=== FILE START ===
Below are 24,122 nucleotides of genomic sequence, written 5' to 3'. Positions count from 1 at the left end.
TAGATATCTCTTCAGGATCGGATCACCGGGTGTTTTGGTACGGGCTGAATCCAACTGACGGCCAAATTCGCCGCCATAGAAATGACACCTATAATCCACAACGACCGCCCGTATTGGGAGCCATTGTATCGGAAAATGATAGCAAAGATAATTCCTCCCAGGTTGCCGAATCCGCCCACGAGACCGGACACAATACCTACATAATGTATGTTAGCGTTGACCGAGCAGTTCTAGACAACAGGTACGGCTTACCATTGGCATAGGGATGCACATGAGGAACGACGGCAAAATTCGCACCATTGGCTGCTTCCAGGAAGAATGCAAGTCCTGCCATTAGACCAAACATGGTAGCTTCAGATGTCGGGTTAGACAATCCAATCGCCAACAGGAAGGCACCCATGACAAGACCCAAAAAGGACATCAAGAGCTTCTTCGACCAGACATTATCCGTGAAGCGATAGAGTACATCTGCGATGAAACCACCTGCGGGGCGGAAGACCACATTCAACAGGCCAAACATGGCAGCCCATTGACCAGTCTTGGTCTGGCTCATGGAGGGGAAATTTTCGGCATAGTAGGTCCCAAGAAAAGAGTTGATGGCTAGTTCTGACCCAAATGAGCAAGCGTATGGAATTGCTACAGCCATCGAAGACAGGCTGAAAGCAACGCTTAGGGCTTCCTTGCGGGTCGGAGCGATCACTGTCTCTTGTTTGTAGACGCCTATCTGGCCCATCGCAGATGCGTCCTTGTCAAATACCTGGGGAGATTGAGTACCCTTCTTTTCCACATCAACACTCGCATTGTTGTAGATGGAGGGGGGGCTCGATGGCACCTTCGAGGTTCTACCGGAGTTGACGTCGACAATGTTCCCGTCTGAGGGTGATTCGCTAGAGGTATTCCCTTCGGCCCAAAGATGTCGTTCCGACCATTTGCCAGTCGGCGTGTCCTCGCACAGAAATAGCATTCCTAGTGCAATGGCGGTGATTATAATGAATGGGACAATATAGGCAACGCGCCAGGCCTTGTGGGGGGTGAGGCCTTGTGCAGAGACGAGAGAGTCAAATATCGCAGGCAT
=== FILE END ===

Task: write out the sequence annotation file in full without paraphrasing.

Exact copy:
Below are 24,122 nucleotides of genomic sequence, written 5' to 3'. Positions count from 1 at the left end.
TAGATATCTCTTCAGGATCGGATCACCGGGTGTTTTGGTACGGGCTGAATCCAACTGACGGCCAAATTCGCCGCCATAGAAATGACACCTATAATCCACAACGACCGCCCGTATTGGGAGCCATTGTATCGGAAAATGATAGCAAAGATAATTCCTCCCAGGTTGCCGAATCCGCCCACGAGACCGGACACAATACCTACATAATGTATGTTAGCGTTGACCGAGCAGTTCTAGACAACAGGTACGGCTTACCATTGGCATAGGGATGCACATGAGGAACGACGGCAAAATTCGCACCATTGGCTGCTTCCAGGAAGAATGCAAGTCCTGCCATTAGACCAAACATGGTAGCTTCAGATGTCGGGTTAGACAATCCAATCGCCAACAGGAAGGCACCCATGACAAGACCCAAAAAGGACATCAAGAGCTTCTTCGACCAGACATTATCCGTGAAGCGATAGAGTACATCTGCGATGAAACCACCTGCGGGGCGGAAGACCACATTCAACAGGCCAAACATGGCAGCCCATTGACCAGTCTTGGTCTGGCTCATGGAGGGGAAATTTTCGGCATAGTAGGTCCCAAGAAAAGAGTTGATGGCTAGTTCTGACCCAAATGAGCAAGCGTATGGAATTGCTACAGCCATCGAAGACAGGCTGAAAGCAACGCTTAGGGCTTCCTTGCGGGTCGGAGCGATCACTGTCTCTTGTTTGTAGACGCCTATCTGGCCCATCGCAGATGCGTCCTTGTCAAATACCTGGGGAGATTGAGTACCCTTCTTTTCCACATCAACACTCGCATTGTTGTAGATGGAGGGGGGGCTCGATGGCACCTTCGAGGTTCTACCGGAGTTGACGTCGACAATGTTCCCGTCTGAGGGTGATTCGCTAGAGGTATTCCCTTCGGCCCAAAGATGTCGTTCCGACCATTTGCCAGTCGGCGTGTCCTCGCACAGAAATAGCATTCCTAGTGCAATGGCGGTGATTATAATGAATGGGACAATATAGGCAACGCGCCAGGCCTTGTGGGGGGTGAGGCCTTGTGCAGAGACGAGAGAGTCAAATATCGCAGGCAT